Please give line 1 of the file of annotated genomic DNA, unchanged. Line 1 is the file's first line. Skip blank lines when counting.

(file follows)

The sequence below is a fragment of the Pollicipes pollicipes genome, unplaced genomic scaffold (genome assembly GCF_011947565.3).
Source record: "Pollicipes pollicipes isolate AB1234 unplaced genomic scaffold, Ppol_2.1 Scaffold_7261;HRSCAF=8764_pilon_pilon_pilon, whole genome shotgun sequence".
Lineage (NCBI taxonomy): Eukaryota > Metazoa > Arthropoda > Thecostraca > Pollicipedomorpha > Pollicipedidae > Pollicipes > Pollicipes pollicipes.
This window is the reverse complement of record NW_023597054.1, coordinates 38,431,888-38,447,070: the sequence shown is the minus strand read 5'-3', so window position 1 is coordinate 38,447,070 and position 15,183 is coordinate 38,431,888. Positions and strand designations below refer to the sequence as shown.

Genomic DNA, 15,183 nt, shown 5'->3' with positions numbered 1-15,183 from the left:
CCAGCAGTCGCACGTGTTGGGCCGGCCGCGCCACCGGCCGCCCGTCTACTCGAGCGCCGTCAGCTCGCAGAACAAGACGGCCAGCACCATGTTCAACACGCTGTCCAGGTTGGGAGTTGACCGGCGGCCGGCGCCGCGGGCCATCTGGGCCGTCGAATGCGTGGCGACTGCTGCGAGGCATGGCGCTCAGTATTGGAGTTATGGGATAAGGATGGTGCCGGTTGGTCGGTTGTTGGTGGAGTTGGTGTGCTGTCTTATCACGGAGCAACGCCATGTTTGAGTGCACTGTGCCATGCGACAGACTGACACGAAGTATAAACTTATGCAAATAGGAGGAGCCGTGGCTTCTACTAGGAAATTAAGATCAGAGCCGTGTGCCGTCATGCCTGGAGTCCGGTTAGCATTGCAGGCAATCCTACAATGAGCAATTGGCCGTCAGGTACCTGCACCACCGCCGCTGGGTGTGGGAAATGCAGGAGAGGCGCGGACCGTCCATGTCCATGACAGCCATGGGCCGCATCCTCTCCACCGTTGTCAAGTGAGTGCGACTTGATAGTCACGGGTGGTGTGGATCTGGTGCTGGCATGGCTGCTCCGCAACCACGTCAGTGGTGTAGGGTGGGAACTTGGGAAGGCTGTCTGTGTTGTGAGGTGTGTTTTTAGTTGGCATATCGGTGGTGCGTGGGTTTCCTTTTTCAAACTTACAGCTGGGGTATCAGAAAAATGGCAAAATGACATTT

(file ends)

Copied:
The sequence below is a fragment of the Pollicipes pollicipes genome, unplaced genomic scaffold (genome assembly GCF_011947565.3).